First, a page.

Seven-year excess mortality, functional outcome and health status after trauma in Hong Kong

Abstract

Purpose

The purpose was to investigate long-term health impacts of trauma and the aim was to describe the functional outcome and health status up to 7 years after trauma.

Methods

We conducted a prospective, multi-centre cohort study of adult trauma patients admitted to three regional trauma centres with moderate or major trauma (ISS ≥ 9) in Hong Kong (HK). Patients were followed up at regular time points (1, 6 months and 1, 2, 3, 4, 5, 6, and 7 years) by telephone using extended Glasgow Outcome Scale (GOSE) and the Short-Form 36 (SF36). Observed annual mortality rate was compared with the expected mortality rate estimated using the HK population cohort. Linear mixed model (LMM) analyses examined the changes in SF36 with subgroups of age ≥ 65 years, ISS > 15, and GOSE ≥ 5 over time.

Results

At 7 years, 115 patients had died and 48% (138/285) of the survivors responded. The annual mortality rate (AMR) of the trauma cohort was consistently higher than the expected mortality rate from the general population. Forty-one percent of respondents had upper good recovery (GOSE = 8) at 7 years. Seven-year mean PCS and MCS were 45.06 and 52.06, respectively. LMM showed PCS improved over time in patients aged < 65 years and with baseline GOSE ≥ 5, and the MCS improved over time with baseline GOSE ≥ 5. Higher mortality rate, limited functional recovery and worse physical health status persisted up to 7 years post-injury.

Conclusion

Long-term mortality and morbidity should be monitored for Asian trauma centre patients to understand the impact of trauma beyond hospital discharge.

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Data availability

Data may be available from the corresponding author on specific request.

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Acknowledgements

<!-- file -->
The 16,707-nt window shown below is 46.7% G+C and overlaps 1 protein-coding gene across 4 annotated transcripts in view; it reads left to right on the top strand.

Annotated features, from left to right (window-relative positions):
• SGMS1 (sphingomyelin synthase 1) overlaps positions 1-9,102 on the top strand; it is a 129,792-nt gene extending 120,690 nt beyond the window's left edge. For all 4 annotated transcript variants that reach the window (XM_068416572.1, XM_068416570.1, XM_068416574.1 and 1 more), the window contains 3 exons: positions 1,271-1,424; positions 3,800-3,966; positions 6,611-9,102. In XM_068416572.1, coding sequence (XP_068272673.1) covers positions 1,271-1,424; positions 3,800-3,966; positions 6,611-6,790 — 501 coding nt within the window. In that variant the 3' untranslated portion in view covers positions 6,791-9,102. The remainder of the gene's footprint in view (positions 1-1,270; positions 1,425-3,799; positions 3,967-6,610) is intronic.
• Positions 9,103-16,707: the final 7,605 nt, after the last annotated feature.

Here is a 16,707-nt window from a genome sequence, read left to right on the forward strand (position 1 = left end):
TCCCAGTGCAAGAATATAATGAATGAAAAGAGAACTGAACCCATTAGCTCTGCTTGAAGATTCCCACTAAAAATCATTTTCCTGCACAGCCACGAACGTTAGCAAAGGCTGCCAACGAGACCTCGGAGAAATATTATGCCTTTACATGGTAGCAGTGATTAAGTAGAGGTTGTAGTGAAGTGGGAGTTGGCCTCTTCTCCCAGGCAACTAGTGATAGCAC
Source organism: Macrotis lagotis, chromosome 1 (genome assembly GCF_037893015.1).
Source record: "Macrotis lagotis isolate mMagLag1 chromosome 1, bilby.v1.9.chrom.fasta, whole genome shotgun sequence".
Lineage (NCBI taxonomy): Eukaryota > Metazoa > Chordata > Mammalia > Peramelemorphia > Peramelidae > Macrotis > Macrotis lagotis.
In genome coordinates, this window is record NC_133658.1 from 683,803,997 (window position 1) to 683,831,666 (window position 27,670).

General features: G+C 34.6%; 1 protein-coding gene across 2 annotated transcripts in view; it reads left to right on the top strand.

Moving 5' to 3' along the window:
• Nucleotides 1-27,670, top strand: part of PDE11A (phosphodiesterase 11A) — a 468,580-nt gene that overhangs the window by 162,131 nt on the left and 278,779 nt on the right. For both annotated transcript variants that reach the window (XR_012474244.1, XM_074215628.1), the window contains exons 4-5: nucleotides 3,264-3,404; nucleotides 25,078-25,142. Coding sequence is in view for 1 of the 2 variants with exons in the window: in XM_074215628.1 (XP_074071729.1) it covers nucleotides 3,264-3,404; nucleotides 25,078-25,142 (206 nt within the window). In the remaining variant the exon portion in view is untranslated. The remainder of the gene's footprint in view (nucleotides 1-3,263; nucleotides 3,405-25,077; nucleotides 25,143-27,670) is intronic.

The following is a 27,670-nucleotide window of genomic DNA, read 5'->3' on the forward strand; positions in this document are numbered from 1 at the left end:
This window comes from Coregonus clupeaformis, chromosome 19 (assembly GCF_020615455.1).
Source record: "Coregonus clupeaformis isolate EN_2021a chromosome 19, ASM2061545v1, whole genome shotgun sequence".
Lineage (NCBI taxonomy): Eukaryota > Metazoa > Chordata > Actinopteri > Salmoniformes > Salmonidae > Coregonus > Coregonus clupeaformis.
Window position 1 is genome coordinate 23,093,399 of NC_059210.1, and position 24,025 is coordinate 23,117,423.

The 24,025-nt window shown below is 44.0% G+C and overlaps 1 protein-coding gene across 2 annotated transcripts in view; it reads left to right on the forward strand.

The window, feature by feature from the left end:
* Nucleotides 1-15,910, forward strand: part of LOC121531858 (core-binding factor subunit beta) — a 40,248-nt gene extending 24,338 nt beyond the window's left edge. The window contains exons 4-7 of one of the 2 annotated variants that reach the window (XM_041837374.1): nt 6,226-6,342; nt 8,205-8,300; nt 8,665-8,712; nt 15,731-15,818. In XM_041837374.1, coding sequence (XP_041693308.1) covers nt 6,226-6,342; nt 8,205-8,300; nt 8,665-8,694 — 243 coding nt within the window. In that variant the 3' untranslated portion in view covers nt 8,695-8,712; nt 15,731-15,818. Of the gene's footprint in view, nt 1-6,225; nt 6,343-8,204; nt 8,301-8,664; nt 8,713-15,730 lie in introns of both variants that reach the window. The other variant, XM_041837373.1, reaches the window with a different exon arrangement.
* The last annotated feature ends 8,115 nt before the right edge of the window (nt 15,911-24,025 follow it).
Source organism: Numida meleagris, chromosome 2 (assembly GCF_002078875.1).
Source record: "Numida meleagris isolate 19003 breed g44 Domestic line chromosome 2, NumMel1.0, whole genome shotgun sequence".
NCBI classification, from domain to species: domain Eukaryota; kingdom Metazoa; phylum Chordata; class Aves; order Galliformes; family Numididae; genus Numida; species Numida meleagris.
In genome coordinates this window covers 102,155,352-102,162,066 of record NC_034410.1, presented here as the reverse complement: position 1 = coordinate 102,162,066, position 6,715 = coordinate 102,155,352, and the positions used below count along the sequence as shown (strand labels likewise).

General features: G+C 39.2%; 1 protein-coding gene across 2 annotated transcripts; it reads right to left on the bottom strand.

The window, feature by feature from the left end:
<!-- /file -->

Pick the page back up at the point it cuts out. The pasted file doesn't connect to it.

We thank all our patients and their families for their participation in the study. We are grateful for the administrative support and facilitation in patient recruitment given by colleagues in Prince of Wales, Queen Elizabeth and Tuen Mun Hospitals in the study.

Funding

This study was supported by the Health and Health Services Research Funds (HHSRF 07080261, HHSRF 10110251), Food and Health Bureau, Hong Kong SAR Government for the first 4 years of the study.

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Authors

Contributions

KH, TR, JY, and CG contributed to the conception of the study. KH, TR, JY, HH, and NC designed the study, contributes to the coordination of the study and the acquisition of the study data. KH, CC, YL, and MC analysed the data, KH, TR, LL, MC, KT, and CG interpreted data for the work. KH drafted the manuscript, and all the authors critically revised the manuscript and agreed to the final version of the manuscript. All the authors agreed to be accountable for all aspects of the work in ensuring that questions related to the accuracy or integrity of any part of the work are appropriately investigated and resolved.

Corresponding author

Correspondence to Colin Graham.

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Conflict of interest

The authors declare that they have no competing interests.

Ethical approval and consent to participate

Ethical approval obtained from the Joint CUHK-NTEC Clinical Research Ethics Committee (CREC), NTWC CREC, KCC/KEC CREC. Written consent was obtained from the patient or their legal guardian.

Consent for publication

The manuscript did not contain individuals’ person detailed data in any form.

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Hung, K.K.C., Rainer, T.H., Yeung, J.H.H. et al. Seven-year excess mortality, functional outcome and health status after trauma in Hong Kong. Eur J Trauma Emerg Surg (2021). https://doi.org/10.1007/s00068-021-01714-z

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Keywords

  • Wounds and injuries
  • Glasgow Outcome Scale
  • Short-form 36
  • Trauma centre